(SportsNetwork.com) - The fact that we look to Roger Goodell and the NFL to take the lead on any number of social issues should say more about us as a society than the commissioner or the league he lords over.
Still it was stunning to see just how tone deaf Goodell was to the issue of domestic violence in Canton earlier this month when he finally addressed his laughably light two-game suspension of Ray Rice, who knocked his then-finance out cold in an Atlantic City casino.
You would think the leader of a business that generates $9 billion a year might have a public relations professional or two who could have steered him in the direction of logic and education, which could have explained the extenuating circumstances between the Ravens star's punishment and say Josh Gordon, who was just banished for a year due to an inability to stay away from weed.
Left to its own devices, however, a general public which couldn't care less about the language of any collective bargaining agreement came to the conclusion that Goodell and his league were like that very casino, the Revel Resort, which captured Rice's horrific crime on video -- bankrupt.
Goodell bowed to that narrative on Thursday, "unilaterally" changing the NFL's stance on domestic-abuse issues in a letter penned to the league's 32 owners.
In the letter Goodell decreed his players will now be subject to a six-week suspension for a first domestic-violence offense and a lifetime ban for a second one.
"At times, however, and despite our best efforts, we fall short of our goals," Goodell wrote. "We clearly did so in response to a recent incident of domestic violence.
"We allowed our standards to fall below where they should be and lost an important opportunity to emphasize our strong stance on a critical issue and the effective programs we have in place.
"My disciplinary decision led the public to question our sincerity, our commitment, and whether we understood the toll that domestic violence inflicts on so many families. I take responsibility both for the decision and for ensuring that our actions in the future properly reflect our values. I didn't get it right. Simply put, we have to do better. And we will."
There is little doubt Goodell got the Rice situation wrong and a nod toward that should have been sufficient. Instead, we got moral Roger in full spin mode.
Understand nothing changed on Thursday save the fact Goodell "promised" to use his omnipotent power under the personal-conduct policy in a certain way, to make it seem like he amped up penalties on paper.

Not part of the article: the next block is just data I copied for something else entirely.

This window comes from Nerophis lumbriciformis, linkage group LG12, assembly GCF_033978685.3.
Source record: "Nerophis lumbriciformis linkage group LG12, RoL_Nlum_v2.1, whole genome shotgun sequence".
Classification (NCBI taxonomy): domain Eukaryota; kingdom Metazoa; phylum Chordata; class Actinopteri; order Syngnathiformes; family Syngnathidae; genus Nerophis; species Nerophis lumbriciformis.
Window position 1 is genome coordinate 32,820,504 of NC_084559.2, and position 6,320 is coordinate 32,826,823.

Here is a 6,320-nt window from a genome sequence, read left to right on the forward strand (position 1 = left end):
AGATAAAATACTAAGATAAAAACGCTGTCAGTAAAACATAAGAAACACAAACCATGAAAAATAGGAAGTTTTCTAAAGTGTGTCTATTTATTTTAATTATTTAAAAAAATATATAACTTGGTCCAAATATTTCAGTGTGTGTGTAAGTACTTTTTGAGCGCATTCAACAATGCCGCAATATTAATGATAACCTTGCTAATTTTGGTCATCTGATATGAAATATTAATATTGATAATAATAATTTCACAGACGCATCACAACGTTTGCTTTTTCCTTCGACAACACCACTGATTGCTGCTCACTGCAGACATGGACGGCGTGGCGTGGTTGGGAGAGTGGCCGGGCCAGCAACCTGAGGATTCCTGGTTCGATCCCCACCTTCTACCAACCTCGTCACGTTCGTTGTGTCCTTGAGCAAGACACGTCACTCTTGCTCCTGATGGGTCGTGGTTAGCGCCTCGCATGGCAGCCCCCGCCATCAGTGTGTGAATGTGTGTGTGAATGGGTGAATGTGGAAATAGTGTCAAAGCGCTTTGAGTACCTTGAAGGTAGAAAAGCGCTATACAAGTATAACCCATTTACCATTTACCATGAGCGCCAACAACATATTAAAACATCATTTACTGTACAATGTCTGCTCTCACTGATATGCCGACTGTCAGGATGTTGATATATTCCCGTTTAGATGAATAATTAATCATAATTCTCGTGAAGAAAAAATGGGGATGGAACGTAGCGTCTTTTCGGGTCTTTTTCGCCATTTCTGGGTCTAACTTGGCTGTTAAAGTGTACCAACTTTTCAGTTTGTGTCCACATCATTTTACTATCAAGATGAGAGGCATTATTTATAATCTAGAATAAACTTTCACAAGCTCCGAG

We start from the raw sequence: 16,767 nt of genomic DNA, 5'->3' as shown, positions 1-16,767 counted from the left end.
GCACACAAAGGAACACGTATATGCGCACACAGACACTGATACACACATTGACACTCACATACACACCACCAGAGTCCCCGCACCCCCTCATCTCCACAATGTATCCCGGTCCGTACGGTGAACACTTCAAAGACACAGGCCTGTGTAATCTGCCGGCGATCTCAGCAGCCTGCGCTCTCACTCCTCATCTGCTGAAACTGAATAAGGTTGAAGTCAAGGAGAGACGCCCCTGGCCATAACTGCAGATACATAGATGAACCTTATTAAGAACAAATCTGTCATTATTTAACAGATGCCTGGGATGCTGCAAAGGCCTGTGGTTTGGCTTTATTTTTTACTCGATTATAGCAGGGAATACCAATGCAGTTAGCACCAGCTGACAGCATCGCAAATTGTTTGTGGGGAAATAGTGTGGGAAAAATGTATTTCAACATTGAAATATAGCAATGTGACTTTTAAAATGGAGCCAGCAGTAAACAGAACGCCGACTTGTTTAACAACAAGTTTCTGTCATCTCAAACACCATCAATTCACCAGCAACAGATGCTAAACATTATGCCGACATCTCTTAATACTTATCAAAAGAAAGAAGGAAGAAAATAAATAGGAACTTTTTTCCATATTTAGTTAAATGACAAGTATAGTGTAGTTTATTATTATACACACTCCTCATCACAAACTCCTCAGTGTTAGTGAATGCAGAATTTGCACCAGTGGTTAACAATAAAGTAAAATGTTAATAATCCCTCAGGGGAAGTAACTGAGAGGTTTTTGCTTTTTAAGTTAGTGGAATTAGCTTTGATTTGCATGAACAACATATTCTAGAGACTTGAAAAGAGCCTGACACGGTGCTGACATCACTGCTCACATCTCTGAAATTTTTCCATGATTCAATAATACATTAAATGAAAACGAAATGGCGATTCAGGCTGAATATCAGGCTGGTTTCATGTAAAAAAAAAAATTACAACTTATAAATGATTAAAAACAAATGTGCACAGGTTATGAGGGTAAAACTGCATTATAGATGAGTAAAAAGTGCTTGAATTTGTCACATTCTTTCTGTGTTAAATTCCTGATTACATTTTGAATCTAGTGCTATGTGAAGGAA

He had the right to suspend Rice or anyone else six games before this decree and he has the right to change his mind and cut a potential suspension if he sees fit after it, as long as he feels like taking the heat in the court of public opinion.
And the "lifetime ban" wording was nonsense, a phrase used to placate those running around with their torches and pitchforks. In reality it's a one-year penalty before you can ask to be reinstated, a nod to a court system which doesn't take kindly to those trying to keep someone, even a felon, from making a livelihood.
The rationale Goodell tapped to and might even believe was simple and without nuance, a very powerful man who knocked out his now wife was treated with kid gloves and recreational drug cheats like Gordon are vilified because they like to party with their friends, something a lot of people in this generation equate to jaywalking or perhaps less.
It was a tip of the cap to a specious and uneducated argument, made easier by the fact dozens of reporters, perhaps looking to feel better about themselves, felt telling part of the story was the proper ends-justifies-the- means approach.
So, with the toothpaste out of the tube, Goodell punted on Thursday, erecting his very own soapbox right next to so many others while bowing to the pressure of the uninformed.
"Much of the criticism stemmed from a fundamental recognition that the NFL is a leader, that we do stand for important values, and that we can project those values in ways that have a positive impact beyond professional football," the commish wrote.
We can only hope that's not true because if anyone is adjusting their moral compass with the NFL as a guide, that's pitiable.
On paper getting tougher on domestic violence may seem like a no-brainer but the law of unintended consequences looms for the NFL if they implement this without distinction.
By planning a rush to judgment in future cases in order to acquiesce to the whims of critics, Goodell not only opened up his league to future collective bargaining hurdles, he also left his 32 bosses open to significant legal challenges down the line.
As for those who use the NFL as a litmus test for the social issues of the day, they can move on to the next flavor of the week, satiated by the "win." To those truly concerned about domestic violence, they will go on fighting the good fight in far more meaningful and productive forums.